In some environments, the model achieves near-maximal overall performance. This implies that not only the ingestion, but also the egestion is near-maximally efficient. In this regard, we can see that the superposition of the fast dynamics converts to efficient use what is normally an inefficient aspect of slow dynamics. Slow dynamics filter out spurious changes in stimulus, but by the same token they respond to real changes slowly, with a delay, transiently producing behavior that is inappropriate with respect to the true stimulus (see, e.g., Figure 4B). The fast dynamics exploit this property. They rapidly displace the state of the system so as to create a slow transient of behavior that, while inappropriate with respect to the true stimulus at that moment, is appropriate with respect to the overall goal.

The particular combination of fast and slow dynamics found in the Aplysia CPG appears to be tuned specifically to the range of environments in region “b” in Figure 5C, left. Given Task 2, these are the environments that this combination is adapted to. It is in this region, too, that the dynamics correctly predict the global properties of the entire seaweed strip, indeed, over the long run, act as if they instantiate a correct model of the statistics of the environment in which they are operating (Figure S5 and Text S1, Section 6.5).

The CPG and the environment act as a coupled dynamical system

Although the intrinsic kinetic parameters of the CPG model are fixed, the dynamics that are actually observed are plastic because they are elicited from the model only through its reciprocal interaction with the environment. In response to stimuli from the environment, the model moves through the environment and thereby modifies, in turn, the stimuli that it receives. The dynamics, and their performance, are the product of the entire coupled system comprising both the CPG and the environment.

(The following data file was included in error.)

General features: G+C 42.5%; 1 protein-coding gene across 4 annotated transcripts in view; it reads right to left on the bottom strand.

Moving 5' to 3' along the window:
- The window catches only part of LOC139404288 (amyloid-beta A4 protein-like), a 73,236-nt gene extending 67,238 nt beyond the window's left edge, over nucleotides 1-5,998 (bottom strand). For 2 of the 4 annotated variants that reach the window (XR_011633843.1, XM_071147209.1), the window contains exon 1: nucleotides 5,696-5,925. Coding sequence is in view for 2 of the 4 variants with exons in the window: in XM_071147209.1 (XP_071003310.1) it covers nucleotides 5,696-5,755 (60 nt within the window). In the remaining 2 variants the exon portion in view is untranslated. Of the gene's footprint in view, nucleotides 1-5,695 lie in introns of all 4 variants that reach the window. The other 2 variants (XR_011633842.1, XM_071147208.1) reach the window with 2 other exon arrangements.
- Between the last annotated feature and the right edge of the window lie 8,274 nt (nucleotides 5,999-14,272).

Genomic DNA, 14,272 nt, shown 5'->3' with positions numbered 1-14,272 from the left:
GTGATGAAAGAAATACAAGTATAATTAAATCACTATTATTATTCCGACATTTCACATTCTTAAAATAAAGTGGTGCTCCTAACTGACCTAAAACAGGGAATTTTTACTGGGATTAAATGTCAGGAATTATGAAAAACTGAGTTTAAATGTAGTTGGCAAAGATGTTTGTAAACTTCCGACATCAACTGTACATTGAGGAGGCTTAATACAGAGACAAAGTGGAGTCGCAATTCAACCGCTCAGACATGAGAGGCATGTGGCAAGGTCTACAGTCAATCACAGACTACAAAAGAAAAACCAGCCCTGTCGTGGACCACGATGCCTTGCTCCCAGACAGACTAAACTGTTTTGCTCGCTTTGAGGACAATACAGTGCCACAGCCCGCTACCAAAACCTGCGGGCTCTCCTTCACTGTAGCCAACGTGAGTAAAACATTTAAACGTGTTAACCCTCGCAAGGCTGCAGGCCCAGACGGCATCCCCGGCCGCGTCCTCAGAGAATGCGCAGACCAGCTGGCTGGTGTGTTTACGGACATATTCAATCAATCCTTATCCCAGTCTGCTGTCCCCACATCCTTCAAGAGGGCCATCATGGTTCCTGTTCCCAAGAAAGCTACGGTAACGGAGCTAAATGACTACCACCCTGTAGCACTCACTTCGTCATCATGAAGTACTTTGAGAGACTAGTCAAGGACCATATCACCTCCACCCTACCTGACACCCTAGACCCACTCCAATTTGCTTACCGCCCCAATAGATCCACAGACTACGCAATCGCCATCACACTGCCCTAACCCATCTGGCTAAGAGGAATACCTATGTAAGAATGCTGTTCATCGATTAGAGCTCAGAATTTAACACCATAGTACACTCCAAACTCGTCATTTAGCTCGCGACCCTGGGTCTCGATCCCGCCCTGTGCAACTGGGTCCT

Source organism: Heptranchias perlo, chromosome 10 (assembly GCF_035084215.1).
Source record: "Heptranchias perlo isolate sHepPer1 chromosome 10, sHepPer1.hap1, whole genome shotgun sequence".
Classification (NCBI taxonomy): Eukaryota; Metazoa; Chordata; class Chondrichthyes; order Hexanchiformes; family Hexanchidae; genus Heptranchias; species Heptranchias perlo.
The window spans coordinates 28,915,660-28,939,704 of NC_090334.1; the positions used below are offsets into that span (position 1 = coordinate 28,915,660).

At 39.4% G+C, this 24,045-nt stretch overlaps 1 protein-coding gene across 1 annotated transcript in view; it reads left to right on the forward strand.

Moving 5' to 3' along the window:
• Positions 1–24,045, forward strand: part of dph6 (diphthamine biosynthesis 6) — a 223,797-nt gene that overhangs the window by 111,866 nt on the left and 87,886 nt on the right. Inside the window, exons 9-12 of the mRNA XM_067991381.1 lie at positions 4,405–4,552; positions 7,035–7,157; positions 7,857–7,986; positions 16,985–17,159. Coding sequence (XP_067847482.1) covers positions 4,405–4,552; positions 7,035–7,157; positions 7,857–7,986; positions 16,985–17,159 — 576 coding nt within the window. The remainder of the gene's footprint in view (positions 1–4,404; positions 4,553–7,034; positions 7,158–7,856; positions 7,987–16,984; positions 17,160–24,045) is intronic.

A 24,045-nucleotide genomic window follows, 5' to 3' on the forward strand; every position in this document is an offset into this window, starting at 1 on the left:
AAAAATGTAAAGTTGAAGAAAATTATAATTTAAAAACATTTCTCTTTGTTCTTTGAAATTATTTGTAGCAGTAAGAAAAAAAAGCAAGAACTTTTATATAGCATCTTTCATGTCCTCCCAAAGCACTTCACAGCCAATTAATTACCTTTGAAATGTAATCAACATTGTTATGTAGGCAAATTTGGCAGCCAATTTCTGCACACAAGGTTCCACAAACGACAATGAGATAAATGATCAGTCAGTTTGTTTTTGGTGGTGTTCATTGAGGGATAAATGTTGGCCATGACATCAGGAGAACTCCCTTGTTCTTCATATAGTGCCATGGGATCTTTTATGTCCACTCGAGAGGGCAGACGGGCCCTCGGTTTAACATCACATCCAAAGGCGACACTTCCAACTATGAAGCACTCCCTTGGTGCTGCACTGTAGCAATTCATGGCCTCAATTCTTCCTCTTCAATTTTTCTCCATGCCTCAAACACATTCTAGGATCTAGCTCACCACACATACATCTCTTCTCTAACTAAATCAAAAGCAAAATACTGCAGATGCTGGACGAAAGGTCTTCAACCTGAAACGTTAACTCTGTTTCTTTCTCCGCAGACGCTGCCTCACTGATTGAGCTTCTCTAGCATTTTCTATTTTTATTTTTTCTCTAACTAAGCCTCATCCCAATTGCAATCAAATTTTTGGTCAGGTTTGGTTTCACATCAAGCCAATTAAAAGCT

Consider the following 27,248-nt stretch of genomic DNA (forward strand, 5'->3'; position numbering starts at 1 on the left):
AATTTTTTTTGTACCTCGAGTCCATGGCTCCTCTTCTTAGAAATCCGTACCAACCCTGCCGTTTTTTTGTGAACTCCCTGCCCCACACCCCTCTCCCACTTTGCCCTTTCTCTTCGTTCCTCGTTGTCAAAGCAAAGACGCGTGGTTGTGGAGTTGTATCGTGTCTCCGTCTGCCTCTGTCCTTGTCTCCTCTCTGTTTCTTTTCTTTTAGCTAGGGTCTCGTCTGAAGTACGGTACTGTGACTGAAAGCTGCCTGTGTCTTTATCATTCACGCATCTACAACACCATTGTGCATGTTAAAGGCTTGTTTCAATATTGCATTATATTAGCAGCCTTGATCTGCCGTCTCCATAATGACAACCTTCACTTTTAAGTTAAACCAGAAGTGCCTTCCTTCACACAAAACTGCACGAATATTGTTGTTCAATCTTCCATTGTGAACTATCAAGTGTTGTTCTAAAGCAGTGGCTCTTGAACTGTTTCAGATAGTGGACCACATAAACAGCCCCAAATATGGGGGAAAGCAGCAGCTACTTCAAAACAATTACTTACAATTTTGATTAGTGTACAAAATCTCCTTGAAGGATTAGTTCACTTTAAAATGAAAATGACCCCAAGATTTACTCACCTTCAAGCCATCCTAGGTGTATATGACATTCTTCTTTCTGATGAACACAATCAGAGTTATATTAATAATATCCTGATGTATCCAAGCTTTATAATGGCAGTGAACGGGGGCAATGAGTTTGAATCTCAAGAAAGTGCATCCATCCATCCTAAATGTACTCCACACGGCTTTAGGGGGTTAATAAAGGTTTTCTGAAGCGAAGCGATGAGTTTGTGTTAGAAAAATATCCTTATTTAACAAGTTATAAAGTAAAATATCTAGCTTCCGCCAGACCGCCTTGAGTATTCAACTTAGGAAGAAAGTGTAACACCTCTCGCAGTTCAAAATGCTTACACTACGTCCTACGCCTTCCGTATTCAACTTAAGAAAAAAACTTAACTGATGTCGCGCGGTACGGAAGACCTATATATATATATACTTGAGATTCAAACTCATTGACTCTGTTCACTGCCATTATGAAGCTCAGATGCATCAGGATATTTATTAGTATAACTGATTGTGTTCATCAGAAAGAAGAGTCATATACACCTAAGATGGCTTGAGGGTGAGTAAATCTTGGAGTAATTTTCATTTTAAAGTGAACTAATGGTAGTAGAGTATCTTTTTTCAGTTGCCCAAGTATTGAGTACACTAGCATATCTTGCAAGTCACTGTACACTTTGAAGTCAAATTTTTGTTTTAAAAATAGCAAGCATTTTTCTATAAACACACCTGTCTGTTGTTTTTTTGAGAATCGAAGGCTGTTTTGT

Indeed, the performance map in Figure 5C, left, is the product of two fundamentally different dynamical modes in which the entire system operates: a “successful” mode at τf<17 in which the model continues to progress through the environment (albeit, at small τf, slowly so that the performance is low), and a “failed” mode at τf>17 in which it ceases to progress. These two modes were the origin of the distinct behaviors seen in the left and right halves, respectively, of Figure 6. In Figure 7, the modes are demonstrated in an analytical version of the system in which all stochasticity is absorbed to reveal the fundamental dynamical structure (see Text S1, Section 4). Under these circumstances, as the simulation progresses, the system tends toward one of two limit-cycle attractors. Figure 7A shows examples of these attractors in the space of the three dynamical variables B, M, and P, the position on the seaweed strip. Figure 7B maps the cycle periods of the attractors over the range of environments, with a representative section through the map and the corresponding performance plotted underneath. At any particular f, short strips elicit the “successful” attractor, consisting of a series of successful ingestions and egestions (green and red, respectively, in Figure 7A1–3; red in 7B). But as the strips grow beyond a certain length, they suddenly elicit the “failed” attractor, the failed egestive oscillation back and forth on the same strip (blue in Figure 7A4 and 7B). Thus, different environments induce the CPG model to express dramatically different dynamics—some, such as the failed oscillation, completely unanticipated from the kinetics of the CPG model alone—and consequently impart different dynamics to the environment itself, as seen from the vantage point of the model.